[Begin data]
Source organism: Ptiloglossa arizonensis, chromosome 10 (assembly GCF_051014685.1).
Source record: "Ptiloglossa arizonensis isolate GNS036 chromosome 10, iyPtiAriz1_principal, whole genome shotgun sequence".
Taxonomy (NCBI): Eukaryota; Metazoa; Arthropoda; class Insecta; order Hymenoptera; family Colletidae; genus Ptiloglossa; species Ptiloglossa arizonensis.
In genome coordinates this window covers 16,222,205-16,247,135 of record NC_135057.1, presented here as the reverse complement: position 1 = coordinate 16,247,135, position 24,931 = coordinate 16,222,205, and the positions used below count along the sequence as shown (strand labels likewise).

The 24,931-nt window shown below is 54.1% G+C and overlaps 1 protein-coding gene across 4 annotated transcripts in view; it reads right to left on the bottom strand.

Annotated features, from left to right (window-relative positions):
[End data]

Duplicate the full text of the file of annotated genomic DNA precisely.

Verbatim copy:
Source organism: Ptiloglossa arizonensis, chromosome 10 (assembly GCF_051014685.1).
Source record: "Ptiloglossa arizonensis isolate GNS036 chromosome 10, iyPtiAriz1_principal, whole genome shotgun sequence".
Taxonomy (NCBI): Eukaryota; Metazoa; Arthropoda; class Insecta; order Hymenoptera; family Colletidae; genus Ptiloglossa; species Ptiloglossa arizonensis.
In genome coordinates this window covers 16,222,205-16,247,135 of record NC_135057.1, presented here as the reverse complement: position 1 = coordinate 16,247,135, position 24,931 = coordinate 16,222,205, and the positions used below count along the sequence as shown (strand labels likewise).

The 24,931-nt window shown below is 54.1% G+C and overlaps 1 protein-coding gene across 4 annotated transcripts in view; it reads right to left on the bottom strand.

Annotated features, from left to right (window-relative positions):